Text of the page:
• Unlike later games (see below), in High Stakes if you haven't already been chased by the police in a race it's entirely possible to drive right by them with no consequences if you're doing the speed limit and not being reckless. This would be useful if not for the game's tendency to spawn police cars just far enough down the road behind you that by the time your radar goes off for you to slow down, they've already seen you and initiated pursuit.
    • It's subtle, but while playing as a Racer in Hot Pursuit gamemodes in... Hot Pursuit, the A.I. police does actually engage the A.I. Racers racing with you. It doesn’t sound like a big deal, if it wasn't for the fact that they could have simply made the Police and Racer A.I. only engage you to save the trouble. They don't hold back either, the Police can be seen and heard ramming, administering EMP strikes, and Spike Striping your fellow Racers all around you. However, that doesn't stop...
  • Artificial Stupidity:
    • ...the police chopper in Hot Pursuit (2010) lacking complete navigation skills. For some reason, it prefers to navigate between spike drop points by flying along the roads with all their twists and turns, instead of simply flying straight over the terrain.
    • The traffic AI's IQ in Most Wanted (2012) is downright idiotic under the right circumstances. It cannot understand the concept of driving around crashed cars, instead preferring to stop for a moment, then drive straight into them. On the off chance that it does go around a crashed car, it will only manage to do so after repeatedly backing up, changing directions slightly, and driving forward again, which usually results in hitting the crashed car a few times more. This can result in massive pileups, as car after car tries to plow straight through a mounting pile of traffic.
    • The "Kings" in ProStreet are actually a lot worse than the AI driven cars leading up to their levels, Nate Denver and Karol Monroe being the worst offenders.
  • Ascended Extra:
    • Somewhat of an example, as prior to the Mazda Miata being drivable in Underground, a Bland-Name Product version of the car could be seen as traffic in earlier games.
    • The Volkswagen Beetle, which was a traffic car in II, becomes a player-usable vehicle in Nitro, and later Payback and Heat, in the latter two actually being able to be turned into an exceptionally fast vehicle after being modded.
    • The black/red Porsche 911 GT2, shown in the Undercover cover art, gets this. In the PS3/Xbox 360/PC versions, it belongs to Rose Largo, one of the GMAC's crew members (thus making the car in the cover art more of The Artifact). In PS2/Wii releases, this was used by Chase Linh, the Big Bad of the game.note 
  • Badass Driver: Par for the course of a Racing Game. Each game has the player character seeking to become the best driver of the setting and/or competition.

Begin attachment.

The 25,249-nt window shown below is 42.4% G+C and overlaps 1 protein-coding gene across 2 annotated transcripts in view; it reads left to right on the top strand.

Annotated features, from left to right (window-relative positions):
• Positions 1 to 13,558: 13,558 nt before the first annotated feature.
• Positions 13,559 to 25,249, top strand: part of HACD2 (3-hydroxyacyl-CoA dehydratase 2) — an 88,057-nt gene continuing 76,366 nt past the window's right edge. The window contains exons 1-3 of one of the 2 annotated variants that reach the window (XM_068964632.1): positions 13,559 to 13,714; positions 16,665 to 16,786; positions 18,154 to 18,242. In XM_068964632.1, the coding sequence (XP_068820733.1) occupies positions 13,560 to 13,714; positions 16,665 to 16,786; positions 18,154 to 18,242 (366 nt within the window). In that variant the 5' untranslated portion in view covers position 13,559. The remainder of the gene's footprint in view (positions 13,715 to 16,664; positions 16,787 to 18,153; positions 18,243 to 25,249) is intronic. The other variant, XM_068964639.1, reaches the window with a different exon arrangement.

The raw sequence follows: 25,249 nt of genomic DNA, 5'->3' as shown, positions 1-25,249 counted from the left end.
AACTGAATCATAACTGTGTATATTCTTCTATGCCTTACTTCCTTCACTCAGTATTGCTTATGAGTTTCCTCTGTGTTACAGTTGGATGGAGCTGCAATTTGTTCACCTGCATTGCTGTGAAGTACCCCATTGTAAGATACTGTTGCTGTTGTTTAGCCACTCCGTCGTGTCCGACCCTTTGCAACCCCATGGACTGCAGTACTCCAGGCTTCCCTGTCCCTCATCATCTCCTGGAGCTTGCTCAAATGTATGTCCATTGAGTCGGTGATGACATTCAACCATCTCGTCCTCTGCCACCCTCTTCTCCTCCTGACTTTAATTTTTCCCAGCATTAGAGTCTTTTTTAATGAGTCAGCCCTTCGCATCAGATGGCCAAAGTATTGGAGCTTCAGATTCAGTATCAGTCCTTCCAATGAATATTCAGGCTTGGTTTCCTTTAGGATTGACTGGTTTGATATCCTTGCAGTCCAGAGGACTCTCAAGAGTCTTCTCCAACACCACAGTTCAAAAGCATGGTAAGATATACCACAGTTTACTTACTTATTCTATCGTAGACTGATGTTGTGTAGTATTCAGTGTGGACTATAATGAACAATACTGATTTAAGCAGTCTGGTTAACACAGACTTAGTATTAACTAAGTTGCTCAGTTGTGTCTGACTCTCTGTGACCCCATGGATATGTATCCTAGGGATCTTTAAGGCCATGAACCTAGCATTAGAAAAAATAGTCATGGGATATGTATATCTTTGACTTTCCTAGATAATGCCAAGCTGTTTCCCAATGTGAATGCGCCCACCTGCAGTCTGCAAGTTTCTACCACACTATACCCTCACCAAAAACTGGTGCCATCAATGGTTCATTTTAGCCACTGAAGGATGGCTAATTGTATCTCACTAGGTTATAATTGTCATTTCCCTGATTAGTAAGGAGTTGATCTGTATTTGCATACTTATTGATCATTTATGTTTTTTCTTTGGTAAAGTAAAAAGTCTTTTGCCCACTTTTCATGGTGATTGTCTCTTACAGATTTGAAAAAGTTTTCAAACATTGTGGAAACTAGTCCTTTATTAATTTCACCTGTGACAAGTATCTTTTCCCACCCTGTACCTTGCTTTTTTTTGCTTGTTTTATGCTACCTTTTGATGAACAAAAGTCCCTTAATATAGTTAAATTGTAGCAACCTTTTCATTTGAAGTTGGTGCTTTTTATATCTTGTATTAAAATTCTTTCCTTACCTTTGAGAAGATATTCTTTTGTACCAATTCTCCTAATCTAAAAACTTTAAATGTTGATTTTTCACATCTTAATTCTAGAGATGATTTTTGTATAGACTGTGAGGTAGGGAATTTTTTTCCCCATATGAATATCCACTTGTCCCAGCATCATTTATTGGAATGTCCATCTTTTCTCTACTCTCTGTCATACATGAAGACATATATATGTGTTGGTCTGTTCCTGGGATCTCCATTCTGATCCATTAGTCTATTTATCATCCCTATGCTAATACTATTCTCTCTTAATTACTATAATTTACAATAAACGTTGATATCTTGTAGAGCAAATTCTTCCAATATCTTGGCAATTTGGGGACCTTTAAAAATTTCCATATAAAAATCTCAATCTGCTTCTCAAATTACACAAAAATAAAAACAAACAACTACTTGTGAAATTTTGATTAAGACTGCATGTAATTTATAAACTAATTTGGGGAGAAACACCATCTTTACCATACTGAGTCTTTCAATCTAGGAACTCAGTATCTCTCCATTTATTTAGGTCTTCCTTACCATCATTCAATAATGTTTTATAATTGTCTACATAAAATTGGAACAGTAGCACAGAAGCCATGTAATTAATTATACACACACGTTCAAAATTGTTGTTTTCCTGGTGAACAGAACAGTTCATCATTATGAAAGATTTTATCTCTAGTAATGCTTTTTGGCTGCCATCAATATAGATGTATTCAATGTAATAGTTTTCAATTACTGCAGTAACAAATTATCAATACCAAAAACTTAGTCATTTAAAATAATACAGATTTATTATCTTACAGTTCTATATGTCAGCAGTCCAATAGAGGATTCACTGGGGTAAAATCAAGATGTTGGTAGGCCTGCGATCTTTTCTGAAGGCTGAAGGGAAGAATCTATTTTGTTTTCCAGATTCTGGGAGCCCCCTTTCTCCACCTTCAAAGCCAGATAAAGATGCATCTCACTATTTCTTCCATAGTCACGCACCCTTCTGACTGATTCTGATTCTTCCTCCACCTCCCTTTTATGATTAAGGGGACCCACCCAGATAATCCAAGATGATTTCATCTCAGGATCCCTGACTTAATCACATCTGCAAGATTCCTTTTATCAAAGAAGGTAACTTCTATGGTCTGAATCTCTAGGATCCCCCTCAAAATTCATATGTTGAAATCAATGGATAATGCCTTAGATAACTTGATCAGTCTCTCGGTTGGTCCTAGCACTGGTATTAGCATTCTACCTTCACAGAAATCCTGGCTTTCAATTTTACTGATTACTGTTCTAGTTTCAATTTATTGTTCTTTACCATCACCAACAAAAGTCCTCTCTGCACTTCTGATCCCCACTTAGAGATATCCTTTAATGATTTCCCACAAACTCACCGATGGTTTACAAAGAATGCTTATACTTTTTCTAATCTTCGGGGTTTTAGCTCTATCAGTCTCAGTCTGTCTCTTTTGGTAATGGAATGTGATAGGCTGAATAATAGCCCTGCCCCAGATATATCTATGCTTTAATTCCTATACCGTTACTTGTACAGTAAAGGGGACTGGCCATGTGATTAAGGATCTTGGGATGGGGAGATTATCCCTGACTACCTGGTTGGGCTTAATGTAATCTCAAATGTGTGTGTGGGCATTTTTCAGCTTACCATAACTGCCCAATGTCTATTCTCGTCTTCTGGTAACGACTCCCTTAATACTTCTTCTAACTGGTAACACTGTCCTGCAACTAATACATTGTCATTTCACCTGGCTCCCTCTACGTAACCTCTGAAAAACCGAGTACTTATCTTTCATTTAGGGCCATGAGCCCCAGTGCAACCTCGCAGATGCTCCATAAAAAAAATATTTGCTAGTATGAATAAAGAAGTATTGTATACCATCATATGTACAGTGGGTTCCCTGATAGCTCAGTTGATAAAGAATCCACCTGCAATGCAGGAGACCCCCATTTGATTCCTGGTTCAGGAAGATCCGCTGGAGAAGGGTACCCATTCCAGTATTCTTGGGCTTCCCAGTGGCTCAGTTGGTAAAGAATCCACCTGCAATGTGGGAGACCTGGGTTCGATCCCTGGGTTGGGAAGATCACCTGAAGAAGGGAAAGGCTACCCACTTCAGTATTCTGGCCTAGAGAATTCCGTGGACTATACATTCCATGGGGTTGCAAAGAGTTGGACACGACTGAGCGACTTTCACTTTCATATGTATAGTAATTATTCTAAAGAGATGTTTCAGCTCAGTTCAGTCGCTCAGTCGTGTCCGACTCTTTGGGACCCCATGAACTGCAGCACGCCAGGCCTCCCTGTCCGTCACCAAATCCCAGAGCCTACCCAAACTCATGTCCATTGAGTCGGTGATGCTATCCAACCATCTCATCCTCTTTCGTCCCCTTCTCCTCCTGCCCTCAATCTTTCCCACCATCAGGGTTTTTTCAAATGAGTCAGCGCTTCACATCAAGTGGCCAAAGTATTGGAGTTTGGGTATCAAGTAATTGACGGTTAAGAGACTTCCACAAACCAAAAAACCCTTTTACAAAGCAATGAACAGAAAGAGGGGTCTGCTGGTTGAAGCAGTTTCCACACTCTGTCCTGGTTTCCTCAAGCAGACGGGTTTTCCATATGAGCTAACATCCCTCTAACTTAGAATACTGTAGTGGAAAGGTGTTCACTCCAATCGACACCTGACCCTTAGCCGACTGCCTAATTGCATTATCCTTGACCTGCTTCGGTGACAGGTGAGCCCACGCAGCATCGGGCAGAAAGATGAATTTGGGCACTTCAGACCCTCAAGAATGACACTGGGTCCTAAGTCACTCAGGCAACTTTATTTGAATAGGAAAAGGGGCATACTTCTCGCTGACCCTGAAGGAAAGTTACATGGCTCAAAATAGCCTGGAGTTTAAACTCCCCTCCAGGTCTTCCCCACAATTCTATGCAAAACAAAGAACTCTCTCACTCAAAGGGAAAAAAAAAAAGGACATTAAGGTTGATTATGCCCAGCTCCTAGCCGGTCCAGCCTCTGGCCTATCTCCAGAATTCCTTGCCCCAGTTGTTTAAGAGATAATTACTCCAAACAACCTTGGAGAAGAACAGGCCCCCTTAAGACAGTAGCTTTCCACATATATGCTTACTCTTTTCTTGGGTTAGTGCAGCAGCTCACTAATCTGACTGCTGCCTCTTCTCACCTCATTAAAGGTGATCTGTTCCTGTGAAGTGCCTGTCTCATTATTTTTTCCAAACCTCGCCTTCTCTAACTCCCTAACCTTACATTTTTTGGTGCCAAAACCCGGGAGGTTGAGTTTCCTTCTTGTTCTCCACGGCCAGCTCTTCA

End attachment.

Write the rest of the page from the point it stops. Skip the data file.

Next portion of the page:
• Battle in the Rain: Certain installments like High Stakes, Underground 2 and Most Wanted (2005) tend to have these at random, either having rain pour during a race, or driving on wet roads. Ghost Games installments in particular love this, having rain in every of the games' weather mechanics (Payback is the exception).
  • Benevolent Architecture: Some of those cities look like racetracks with houses.
  • Big Bad: In any game from EA Black Box and Ghost Games. In order:
    • Underground: Eddie
    • Underground 2: Caleb Reece
    • Most Wanted (2005): Clarence "Razor" Callahan
    • Carbon: Darius
    • ProStreet: Ryo Watanabe (subverted in that Ryo isn't evil or a criminal, just a cocky racer who's worst offense is doubting the abilities of the Player Character, Ryan Cooper)
    • Undercover: Chase Linh
    • The Run: Marcus Blackwell
    • No Limits: Marcus King
    • Payback: Lina Navarro
    • Heat: Lt. Frank Mercer
  • Bowdlerize:
    • The songs by Hot Action Cop which were featured in Hot Pursuit 2 had their lyrics changed so they're racing-themed rather than sex-themed. On a lesser scale, in the same game, Uncle Kraker's "Keep It Coming" has its "dare ya punk ass to ask me 'what'?" lyric changed to "dare ya (dare ya) to ask me 'what'?"
    • Underground and Underground 2 feature early 2000s gangsta rap in a family friendly game. This results in jewels such as "LAX" by Xzibit having entire stretches of 10 seconds of lyrics cut or silenced.
  • Brand X: Not done directly, but is played with in Most Wanted and Carbon. Cars which aren't sold in America (such as the Fiat Punto and Vauxhall Monaro VXR etc.) are simply referred to as "sports cars" over police radio chatter, where as others are called out by their manufacturer.
  • Bribing Your Way to Victory: Some versions of Carbon, ProStreet, and Undercover all let you unlock cars and parts early by paying real money. World was definitely this as well, as a lot of the nicer cars cost SpeedBoost (which was a real-money-based currency in that game).
  • Broken Bridge:
    • All the boroughs in Underground 2, Most Wanted (2005), and Carbon start out locked by an Invisible Wall.
    • Most Wanted (2005) has the added element of construction equipment and fortified barricades blocking off a certain road which leads to (coincidentally) a literal broken bridge used to escape in the final pursuit.
    • World had this for two areas; one to block access to an incomplete road linking Kempton and Downtown Palmont with Downtown Rockport, and another south of Downtown Rockport past a toll booth that would have apparently allowed access to Tri-City Bay.
    • Most Wanted (2012) averts this, except for access to Hughes International Airport, which can only be accessed if one buys the Terminal Velocity DLC pack.